The new England guidance issued on 19 July says: ‘Some activities can increase the risk of catching or passing on COVID-19. This happens where people are doing activities which generate more particles as they breathe heavily, such as singing, dancing, exercising or raising their voices.’

Note that in all the papers we have read, choirs are never singled out: singing is always mentioned in the same sentence as shouting and aerobic exercise, as potentially producing more aerosols than other activities. But we have also understood from ploughing through the scientific advisory material that the experts believe ventilation, the single best deterrent against aerosol transmission, is poorly understood by the public. They are particularly concerned about winter when activity moves indoors and people close windows and doors against the cold. Hence the emphasis on ventilation in the current guidance.

So the answer to ‘why choirs?’ is maybeprobably because someone in the Cabinet office actually sings in one, and when the decision-making forum heard from the advisors about the combined risks of indoor spaces, medium-sized frequent gatherings, bad ventilation and singing as one of the higher-particle producing activities, they immediately thought of their choir?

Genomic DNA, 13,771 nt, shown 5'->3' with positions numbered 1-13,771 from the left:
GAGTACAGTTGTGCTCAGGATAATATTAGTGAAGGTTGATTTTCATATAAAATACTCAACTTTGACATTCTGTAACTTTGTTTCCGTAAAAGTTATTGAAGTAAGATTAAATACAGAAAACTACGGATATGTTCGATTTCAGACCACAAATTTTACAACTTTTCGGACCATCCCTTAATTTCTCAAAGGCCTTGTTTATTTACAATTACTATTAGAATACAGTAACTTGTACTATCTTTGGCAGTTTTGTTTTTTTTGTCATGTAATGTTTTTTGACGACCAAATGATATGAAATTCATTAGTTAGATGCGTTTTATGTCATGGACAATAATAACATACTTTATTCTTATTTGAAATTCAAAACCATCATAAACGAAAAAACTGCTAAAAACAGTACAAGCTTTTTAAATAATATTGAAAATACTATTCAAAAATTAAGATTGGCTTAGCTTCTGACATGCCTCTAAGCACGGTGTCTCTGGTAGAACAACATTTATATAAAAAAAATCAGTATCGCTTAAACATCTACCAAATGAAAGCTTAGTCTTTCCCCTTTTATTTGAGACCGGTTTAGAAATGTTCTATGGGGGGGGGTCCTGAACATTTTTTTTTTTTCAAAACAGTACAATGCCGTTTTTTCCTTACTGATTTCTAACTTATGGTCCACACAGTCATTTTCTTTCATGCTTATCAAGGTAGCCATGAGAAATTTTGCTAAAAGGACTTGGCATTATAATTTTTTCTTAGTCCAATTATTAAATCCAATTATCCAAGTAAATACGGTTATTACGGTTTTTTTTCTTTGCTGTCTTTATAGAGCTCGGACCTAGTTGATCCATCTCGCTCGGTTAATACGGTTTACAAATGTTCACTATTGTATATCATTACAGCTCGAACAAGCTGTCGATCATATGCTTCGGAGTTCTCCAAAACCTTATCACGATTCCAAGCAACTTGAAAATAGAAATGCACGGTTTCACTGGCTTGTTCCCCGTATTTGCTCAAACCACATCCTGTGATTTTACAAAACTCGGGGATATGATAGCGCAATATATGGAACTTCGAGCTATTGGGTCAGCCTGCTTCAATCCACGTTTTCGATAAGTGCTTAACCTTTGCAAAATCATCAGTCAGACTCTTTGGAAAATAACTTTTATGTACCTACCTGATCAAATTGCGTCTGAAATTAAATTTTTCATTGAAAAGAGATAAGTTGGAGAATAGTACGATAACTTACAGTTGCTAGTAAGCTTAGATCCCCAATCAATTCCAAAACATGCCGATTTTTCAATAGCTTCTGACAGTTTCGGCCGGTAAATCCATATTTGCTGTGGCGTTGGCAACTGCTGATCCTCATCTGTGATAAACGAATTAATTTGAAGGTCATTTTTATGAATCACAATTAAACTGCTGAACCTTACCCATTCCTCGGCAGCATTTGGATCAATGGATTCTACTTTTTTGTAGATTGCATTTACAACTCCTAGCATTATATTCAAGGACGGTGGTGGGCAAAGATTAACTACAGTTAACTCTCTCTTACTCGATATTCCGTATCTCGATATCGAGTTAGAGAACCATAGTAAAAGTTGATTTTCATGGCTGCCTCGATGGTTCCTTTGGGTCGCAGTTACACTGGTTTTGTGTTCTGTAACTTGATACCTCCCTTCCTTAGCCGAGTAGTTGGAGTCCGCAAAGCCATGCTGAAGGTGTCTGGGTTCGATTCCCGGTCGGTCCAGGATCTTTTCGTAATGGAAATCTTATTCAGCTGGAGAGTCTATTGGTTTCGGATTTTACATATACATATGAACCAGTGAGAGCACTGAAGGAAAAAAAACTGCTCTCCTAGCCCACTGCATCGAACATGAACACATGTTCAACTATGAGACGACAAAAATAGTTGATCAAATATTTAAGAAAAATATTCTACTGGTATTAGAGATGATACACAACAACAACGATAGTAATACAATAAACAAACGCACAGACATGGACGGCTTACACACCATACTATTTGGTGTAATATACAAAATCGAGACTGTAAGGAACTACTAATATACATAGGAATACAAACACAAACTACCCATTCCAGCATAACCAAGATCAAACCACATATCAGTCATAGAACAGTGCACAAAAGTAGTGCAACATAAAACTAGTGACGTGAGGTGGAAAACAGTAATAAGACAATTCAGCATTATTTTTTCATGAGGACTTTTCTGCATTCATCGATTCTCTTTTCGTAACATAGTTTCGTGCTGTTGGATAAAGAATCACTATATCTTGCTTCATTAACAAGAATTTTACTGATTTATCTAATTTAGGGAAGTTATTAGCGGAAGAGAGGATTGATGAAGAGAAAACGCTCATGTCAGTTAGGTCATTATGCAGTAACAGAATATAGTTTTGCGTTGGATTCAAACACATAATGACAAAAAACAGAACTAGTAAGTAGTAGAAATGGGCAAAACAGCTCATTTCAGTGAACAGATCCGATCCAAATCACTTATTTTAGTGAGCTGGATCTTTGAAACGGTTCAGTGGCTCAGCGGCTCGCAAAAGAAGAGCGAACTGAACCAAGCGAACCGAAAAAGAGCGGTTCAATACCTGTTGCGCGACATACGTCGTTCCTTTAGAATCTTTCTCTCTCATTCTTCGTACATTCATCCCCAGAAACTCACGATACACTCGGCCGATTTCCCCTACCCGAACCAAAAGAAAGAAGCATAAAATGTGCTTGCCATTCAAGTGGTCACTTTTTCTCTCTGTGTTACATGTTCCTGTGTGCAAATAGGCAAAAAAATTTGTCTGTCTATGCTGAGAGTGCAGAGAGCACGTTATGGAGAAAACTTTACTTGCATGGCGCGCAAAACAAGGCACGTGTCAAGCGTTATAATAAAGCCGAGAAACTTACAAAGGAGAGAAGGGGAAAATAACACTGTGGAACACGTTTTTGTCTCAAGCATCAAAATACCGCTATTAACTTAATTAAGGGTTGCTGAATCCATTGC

Perhaps that’s how it went, perhaps not. These are only humans, with a back story, trying to take difficult decisions. Unfortunately, these decisions can impact many lives.

Some final thoughts: 

The scientists remain concerned about the risks of transmission, particularly in crowded indoor badly ventilated spaces, where medium-sized groups of people meet regularly for potentially vigorous virus spreading activity (singing, shouting, aerobic exercise): the age of mitigations is not over, risk assessment remains on the to-do list for now.

We have been told that no-one in government was expecting the sheer volume of letters unleashed by this guidance or the negative press it generated; well done, folks, and this may make policy-makers more wary in future of messing with choirs.

The new guidance makes no mention of non-professional vs professional performers. That is as it should be (because why would professional singers be less likely to spread Covid than non-professionals?), and what we have been asking for, for over a year. Rejoice.

Now is the time to download and use the free WellRehearsed app we have developed with abcd and report anonymously on your rehearsals every time they take place: only by gathering big data on the number of rehearsals, the number of infections reported after them and crucially the number (or lack) of onward infections will we be able in future to convince governments that singing, with mitigations, can be safe.

A painful chapter, hopefully now closed. And we have learnt things which make us better prepared, should anything similar happen again, in this pandemic or during another crisis.

Barbara Eifler
Chief Executive, Making Music